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dreamrideredc 01-15-2011 09:22 PM

Trouble keeping calves on?
 
Hi everyone,

I'm a fairly tall rider, 5'7 or so, and my horse is 15.2. I have trouble keeping my lower calf on, and I'm wondering if it's because my legs are so long...? They reach to about the bottom of my horse's belly, maybe a little above, and since a horse's belly is round, it narrows towards the bottom. Since my legs are so long I'm wondering if I can't keep them on because the belly gets slimmer...gosh I'm having a really hard time explaining this, am I making any sense? :-|

Well if you understood that, do you think thats possible or do you think it's just because my legs are weak? Maybe I need muscle memory? I don't really think it is the first one because I always thought that long legs were a good trait for riding because you could wrap them around more and support your horse. But it wouldn't be the first time I was wrong!

Not that I can really do anything about it if it's the first cause, just curious :wink:

Hope you can give me some advice based off of my poor description, if I need to try and make it clearer let me know!

Thank you! :-)

beau159 01-15-2011 11:44 PM

Quote:

Originally Posted by dreamrideredc (Post 891282)
Hi everyone,

I'm a fairly tall rider, 5'7 or so, and my horse is 15.2. I have trouble keeping my lower calf on, and I'm wondering if it's because my legs are so long...? They reach to about the bottom of my horse's belly, maybe a little above, and since a horse's belly is round, it narrows towards the bottom. Since my legs are so long I'm wondering if I can't keep them on because the belly gets slimmer...gosh I'm having a really hard time explaining this, am I making any sense? :-|

Well if you understood that, do you think thats possible or do you think it's just because my legs are weak? Maybe I need muscle memory? I don't really think it is the first one because I always thought that long legs were a good trait for riding because you could wrap them around more and support your horse. But it wouldn't be the first time I was wrong!

Not that I can really do anything about it if it's the first cause, just curious :wink:

Hope you can give me some advice based off of my poor description, if I need to try and make it clearer let me know!

Thank you! :-)

I understand what you are trying to say.

But you don't actually WANT to keep your calves "on" your horse all the time. Your calves should only be making detectable contact when you are cueing your horse to do something.

When's the last time you rode bareback? What happens when you constantly try to keep your calves on all the time (and "wrap" your legs around them like you stated)? Well, what happens is that is does NOT work very well at all!!! Your calves and feet are kind of the balance points for your body. You should be maintaining constant contact with your thighs, because that's what holds yourself on!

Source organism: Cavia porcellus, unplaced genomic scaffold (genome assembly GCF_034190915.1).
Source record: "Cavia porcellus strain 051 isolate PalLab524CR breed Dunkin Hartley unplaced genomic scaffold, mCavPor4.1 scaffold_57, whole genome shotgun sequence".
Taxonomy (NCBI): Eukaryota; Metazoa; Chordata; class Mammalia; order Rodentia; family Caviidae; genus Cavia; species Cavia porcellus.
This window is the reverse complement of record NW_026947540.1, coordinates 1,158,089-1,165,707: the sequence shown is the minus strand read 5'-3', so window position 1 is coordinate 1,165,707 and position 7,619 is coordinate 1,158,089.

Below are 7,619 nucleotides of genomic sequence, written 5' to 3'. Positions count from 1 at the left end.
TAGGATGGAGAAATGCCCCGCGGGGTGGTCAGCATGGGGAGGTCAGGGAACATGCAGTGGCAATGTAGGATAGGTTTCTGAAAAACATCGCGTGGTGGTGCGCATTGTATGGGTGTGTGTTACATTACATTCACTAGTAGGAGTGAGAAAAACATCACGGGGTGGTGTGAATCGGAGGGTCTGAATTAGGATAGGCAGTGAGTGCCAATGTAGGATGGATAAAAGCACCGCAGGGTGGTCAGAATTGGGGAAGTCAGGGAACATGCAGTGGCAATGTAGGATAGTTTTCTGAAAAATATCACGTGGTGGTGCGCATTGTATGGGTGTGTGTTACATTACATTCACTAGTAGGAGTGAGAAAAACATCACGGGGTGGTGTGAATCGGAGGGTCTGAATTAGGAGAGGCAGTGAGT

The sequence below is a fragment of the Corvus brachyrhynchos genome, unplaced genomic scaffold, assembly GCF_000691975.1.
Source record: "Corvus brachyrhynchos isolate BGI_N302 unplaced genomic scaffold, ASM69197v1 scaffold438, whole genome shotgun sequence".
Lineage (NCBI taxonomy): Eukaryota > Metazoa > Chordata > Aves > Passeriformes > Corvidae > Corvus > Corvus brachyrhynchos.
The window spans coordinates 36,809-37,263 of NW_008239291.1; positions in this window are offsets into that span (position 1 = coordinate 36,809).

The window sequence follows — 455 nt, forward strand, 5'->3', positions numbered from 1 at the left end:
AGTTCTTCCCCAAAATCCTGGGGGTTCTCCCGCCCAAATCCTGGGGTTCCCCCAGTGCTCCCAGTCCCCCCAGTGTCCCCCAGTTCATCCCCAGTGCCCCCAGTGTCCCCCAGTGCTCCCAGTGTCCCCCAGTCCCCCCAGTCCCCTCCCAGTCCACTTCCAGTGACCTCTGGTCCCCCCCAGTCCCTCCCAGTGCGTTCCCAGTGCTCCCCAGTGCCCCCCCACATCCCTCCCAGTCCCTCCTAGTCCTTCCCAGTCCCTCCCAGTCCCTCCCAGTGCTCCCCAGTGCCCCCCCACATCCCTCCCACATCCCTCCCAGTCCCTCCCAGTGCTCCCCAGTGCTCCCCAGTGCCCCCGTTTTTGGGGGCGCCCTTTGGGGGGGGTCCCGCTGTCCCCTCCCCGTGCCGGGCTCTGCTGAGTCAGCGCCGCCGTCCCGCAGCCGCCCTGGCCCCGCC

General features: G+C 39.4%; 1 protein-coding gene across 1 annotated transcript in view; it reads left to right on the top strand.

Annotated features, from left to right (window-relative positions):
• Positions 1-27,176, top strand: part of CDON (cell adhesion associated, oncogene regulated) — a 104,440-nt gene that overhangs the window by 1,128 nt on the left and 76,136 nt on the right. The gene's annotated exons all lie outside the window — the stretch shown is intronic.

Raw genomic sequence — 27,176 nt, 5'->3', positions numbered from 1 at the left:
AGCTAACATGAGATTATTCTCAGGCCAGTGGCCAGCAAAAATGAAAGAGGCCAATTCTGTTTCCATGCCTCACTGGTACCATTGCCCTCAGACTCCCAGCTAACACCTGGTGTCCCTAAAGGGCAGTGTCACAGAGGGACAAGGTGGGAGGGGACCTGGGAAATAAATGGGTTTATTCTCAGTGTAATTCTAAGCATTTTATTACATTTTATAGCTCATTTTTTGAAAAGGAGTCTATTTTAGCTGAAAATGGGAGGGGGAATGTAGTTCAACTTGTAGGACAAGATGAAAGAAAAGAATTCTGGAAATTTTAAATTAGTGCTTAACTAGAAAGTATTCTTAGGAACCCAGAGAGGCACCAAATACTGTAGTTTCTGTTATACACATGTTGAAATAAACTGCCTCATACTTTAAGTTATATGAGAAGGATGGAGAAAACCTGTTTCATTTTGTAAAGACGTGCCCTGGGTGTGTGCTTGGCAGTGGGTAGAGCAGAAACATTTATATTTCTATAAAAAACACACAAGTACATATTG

As far as you being too tall for your horse, I don't think that is the issue unless you have really really long legs for your body build, then it *might* be. I am between 5'6" and 5'7" and I have no trouble with my calves when I ride my mother's horse who is 15.2 hands.

On the other hand, if you are taller for your horse like that, it really shouldn't make a difference. Look at professional barrel racer and world champion Sherry Cervi and her horse Stingray. Sherry is over 6 feet fall and Stingray is only 14.2 hands. And barrel racing at that level very much so requires leg cues to keep your horse off the barrels or tighten up the backside -- that's legs, not reins.

You just have to learn to adapt to your horse and do what you need to do to make them understand your cues and their meaning.

The other thing to consider is your WHOLE body posture -- not just your calves. Are you keeping your heels down? Are you sitting straight up when you ride? Are you in good alignment with heels, hips, and ear? Your body works together to cue your horse, so if one part is "out" there might be something else "out" too.

Do you have any pictures or videos of you riding, so we can maybe see what is really going on?

Can you describe specific instances when you feel you cannot keep your calves on?

dreamrideredc 01-16-2011 09:45 AM

Thank you so much for your reply! I didn't think the problem was that either, and I wouldn't really consider myself too tall for him, just long legged :wink: